• Will they attack humans?
• Can they destroy buildings and other man-made structures?
• Can they cause serious damage to crops and landscaping?
• Should they either be relocated or destroyed?

Stay tuned!

Copy of Armadillo full face

Harvesting Before the Freeze

Linda and Burt Crume

It happens every autumn, and every year I feel a bit of melancholy and a bit of relief. The weather dips, often accompanied by a cold rain, and we must harvest the last of the garden vegetables before the cold and wet rots them on the vines.

Last Tomatoes
The last tomatoes harvested before the first frost.

Meteorologists predict several days in advance, so we have ample time to plan our strategy. This isn’t something we can complete in an hour. Harvesting isn’t just about picking produce. Once the produce is picked, it must be put up (through freezing, canning, or drying) or put out (given to family, friends, and food banks).

Oven roasted Tomatoes with herbs
Oven-roasted tomatoes with herbs.

Here in the South, summer comes early and generally stays a long time. Garden planning starts no later than January. As soon as the soil can be worked, amendments are added in — manures, lime, compost, maybe pot ash. Spring vegetables — onions, shallots, leeks, cabbage, broccoli, beets, lettuce, spinach — are planted in February and March. No later than mid-March, tomato, pepper, marigold, and herb seeds are started in the makeshift greenhouse. Squash seeds, butternut, spaghetti, zucchini, and yellow, are planted late April in the greenhouse during the spring rains when no one wants to be out working in the garden beds. Those seeds need only a couple of weeks in the greenhouse; they will be ready to be put into the garden, along with peas, early May.

Summer Planting
Newly planted bell peppers.

In the weeks that follow, summer planting progresses. In their due time, carrot, cucumbers, green beans, eggplant, okra, pumpkins, and melons are planted. In June, the tomato, pepper, marigold, and herbs are brought out of the greenhouse and planted. Sunflowers, some will grow 15 inches tall, some 15 feet tall, are planted to encourage the birds to eat their seeds instead of the budding vegetables.

peppers and marigolds
Bell peppers and marigolds in early summer.

For the next several months, we’re in the garden every day, usually for many hours, doing the things gardeners must do: planting, weeding, tilling, harvesting, dealing with garden bugs and beasts. The weeds get put into the compost pile. The harvest gets washed in the garden sink then taken into the kitchen for processing. The bugs are picked off or sprayed with neem oil. The deer are scared away with waving flags.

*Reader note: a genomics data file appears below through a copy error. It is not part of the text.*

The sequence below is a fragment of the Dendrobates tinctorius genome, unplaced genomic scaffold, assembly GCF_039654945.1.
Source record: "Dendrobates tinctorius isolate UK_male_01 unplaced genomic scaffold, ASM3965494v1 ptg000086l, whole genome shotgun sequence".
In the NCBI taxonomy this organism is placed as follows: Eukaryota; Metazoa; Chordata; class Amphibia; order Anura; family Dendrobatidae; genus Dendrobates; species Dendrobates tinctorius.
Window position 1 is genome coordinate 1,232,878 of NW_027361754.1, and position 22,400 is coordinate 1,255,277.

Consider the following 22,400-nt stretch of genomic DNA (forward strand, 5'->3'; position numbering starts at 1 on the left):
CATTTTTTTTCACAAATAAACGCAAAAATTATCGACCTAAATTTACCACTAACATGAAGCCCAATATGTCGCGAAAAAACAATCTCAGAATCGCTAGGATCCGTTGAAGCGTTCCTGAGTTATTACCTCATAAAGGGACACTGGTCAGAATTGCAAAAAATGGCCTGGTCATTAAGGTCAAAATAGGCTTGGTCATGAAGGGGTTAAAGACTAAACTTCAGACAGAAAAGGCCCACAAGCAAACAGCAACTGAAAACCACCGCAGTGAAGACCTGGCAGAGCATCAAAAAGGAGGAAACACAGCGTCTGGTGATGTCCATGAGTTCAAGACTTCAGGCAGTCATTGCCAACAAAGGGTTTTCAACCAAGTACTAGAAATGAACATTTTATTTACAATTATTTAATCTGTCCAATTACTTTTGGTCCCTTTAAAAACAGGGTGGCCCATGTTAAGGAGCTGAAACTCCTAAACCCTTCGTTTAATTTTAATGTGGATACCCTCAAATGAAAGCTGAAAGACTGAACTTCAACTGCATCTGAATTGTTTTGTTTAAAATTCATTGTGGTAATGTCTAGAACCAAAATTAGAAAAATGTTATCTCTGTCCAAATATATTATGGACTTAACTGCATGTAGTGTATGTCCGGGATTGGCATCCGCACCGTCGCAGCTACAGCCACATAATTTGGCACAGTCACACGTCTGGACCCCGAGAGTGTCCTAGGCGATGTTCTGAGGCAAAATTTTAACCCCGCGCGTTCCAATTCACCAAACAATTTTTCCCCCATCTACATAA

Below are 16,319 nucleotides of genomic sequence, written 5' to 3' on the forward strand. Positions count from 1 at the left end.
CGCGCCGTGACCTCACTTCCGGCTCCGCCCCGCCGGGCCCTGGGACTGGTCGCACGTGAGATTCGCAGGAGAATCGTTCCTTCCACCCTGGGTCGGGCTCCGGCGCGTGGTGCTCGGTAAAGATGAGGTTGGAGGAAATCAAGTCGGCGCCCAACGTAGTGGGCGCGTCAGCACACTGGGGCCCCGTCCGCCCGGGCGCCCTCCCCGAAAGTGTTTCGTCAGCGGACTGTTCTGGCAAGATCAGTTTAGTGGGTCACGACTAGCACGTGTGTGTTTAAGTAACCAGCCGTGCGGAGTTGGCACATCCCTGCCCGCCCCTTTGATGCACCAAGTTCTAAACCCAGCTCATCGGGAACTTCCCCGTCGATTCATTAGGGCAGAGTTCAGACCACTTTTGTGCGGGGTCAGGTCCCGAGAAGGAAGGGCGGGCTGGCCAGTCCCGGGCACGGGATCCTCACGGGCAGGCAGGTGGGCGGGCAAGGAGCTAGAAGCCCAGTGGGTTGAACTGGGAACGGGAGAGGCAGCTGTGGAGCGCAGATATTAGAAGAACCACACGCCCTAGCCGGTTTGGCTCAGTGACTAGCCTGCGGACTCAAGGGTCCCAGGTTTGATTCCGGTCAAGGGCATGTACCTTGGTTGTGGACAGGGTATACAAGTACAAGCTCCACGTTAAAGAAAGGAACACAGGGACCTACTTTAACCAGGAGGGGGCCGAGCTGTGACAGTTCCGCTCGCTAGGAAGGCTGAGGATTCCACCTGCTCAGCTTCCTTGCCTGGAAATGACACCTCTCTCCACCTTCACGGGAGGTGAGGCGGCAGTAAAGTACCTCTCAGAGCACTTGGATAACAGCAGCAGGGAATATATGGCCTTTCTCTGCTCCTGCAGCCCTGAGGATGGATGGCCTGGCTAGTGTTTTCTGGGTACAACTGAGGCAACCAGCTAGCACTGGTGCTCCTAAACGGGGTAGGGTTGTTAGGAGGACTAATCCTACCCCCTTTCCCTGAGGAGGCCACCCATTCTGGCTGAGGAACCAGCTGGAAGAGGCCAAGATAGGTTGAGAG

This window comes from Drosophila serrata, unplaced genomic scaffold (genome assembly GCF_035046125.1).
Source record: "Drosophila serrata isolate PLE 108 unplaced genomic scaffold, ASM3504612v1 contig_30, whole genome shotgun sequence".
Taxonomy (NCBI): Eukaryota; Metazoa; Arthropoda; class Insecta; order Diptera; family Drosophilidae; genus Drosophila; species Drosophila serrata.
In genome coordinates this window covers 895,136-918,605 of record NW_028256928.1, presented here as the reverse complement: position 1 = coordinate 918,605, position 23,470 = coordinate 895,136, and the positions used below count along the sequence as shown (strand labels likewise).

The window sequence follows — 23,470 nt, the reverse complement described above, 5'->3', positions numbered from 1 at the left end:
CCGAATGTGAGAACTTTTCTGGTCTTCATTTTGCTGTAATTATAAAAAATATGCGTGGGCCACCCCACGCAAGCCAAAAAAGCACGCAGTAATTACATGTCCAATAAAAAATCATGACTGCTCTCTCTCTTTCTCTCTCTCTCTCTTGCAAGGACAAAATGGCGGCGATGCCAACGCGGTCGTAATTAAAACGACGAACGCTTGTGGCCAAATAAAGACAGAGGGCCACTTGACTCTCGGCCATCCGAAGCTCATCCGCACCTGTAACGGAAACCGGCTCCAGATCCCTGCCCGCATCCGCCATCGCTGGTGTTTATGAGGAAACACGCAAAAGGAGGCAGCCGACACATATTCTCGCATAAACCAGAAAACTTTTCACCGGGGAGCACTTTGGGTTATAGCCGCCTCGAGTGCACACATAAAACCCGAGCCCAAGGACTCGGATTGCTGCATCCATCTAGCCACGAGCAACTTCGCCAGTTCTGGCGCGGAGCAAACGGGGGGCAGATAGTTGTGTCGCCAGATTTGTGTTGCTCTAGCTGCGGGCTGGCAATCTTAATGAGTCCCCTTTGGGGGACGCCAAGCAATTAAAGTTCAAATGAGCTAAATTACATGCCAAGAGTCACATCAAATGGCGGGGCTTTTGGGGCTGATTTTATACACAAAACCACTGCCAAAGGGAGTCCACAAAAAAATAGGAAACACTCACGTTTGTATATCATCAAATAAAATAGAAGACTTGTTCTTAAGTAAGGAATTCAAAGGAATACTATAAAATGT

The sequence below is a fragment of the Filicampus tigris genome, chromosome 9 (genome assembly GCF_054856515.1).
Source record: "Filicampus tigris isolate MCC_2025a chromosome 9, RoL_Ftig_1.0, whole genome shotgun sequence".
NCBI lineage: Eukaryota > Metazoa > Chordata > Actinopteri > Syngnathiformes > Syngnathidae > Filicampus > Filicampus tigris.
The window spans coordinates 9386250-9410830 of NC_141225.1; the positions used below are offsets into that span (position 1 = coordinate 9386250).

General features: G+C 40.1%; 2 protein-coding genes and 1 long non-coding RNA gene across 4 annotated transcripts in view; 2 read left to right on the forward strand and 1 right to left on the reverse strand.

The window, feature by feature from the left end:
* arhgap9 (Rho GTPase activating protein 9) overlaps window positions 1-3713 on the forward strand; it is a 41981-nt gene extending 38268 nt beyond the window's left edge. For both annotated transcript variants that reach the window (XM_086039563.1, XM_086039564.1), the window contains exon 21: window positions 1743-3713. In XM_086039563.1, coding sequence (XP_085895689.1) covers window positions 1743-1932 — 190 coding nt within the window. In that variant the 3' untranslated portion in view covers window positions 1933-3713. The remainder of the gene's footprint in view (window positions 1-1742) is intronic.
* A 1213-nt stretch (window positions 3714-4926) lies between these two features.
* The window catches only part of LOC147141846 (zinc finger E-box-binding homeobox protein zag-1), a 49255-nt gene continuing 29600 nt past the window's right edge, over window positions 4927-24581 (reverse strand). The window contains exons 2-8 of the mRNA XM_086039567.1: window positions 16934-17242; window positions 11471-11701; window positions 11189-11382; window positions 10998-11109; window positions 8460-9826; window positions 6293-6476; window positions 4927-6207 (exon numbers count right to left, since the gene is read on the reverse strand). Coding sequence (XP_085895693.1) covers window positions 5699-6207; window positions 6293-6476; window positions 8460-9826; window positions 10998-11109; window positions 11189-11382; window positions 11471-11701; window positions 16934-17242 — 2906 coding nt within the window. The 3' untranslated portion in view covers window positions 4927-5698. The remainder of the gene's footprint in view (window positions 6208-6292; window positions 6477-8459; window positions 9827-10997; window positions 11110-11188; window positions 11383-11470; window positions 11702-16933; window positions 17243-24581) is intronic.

Summer Squash
Summer squash babies and flowers.

While the garden harvest is literally the “fruit of our labor,” the labor is hard and dirty. Bags of compost and soil are heavy. Digging causes achy backs. The days are searing hot, and the ensuing sunburns sting. The wretched humidity causes sweat to drip into our eyes and stream down our already dirty arms. Tomato hornworms can be 4 inches long and an inch around; killing them is disgusting. And things that seem like they really don’t matter are sometimes difficult. Some plants grow too thick and must be thinned. Some plants grow in the wrong places and must be plucked out. We’re gardeners; killing plants is hard.

Sometimes, though, not killing plants is hard. We try to be judicious in our planting. We plant what we know we will eat, and we plant in moderation. But sometimes things don’t work out as planned. Our two spaghetti squash plants yielded more than 40 squashes — close to 80 pounds. Our three butternut squash plants yielded more than 30 squashes — more than 60 pounds. But since we struggle to kill plants, we harvested and froze the squashes and gave many away.

The squash plants had wilted away long before the meteorologist’s freeze forecast, so had the green beans, the peas, the eggplant, and the okra. A few of the veggies, the carrots, beets, and leeks, like the cold and can stay in the ground a little longer, but the summer vegetables, the tomatoes, the pepper, the jalapenos, the cukes, must be plucked from their vines.

Empty Bed
Empty garden bed after the final harvest.

In the sweet sunshine on the day before the first fall cold arrives, we fill our baskets with the last of the summer vegetables. We smell the scent of plants that soon will be in the compost pile. We notice the sun a little lower in the sky, casting shadows where none were a few weeks before. We’ll have one more marathon putting up party; we’ll give some fresh produce away. We’ll be tired of cleaning and preserving the mounds of tomatoes and peppers. And we’ll grateful all winter for the delicious food we’ll eat.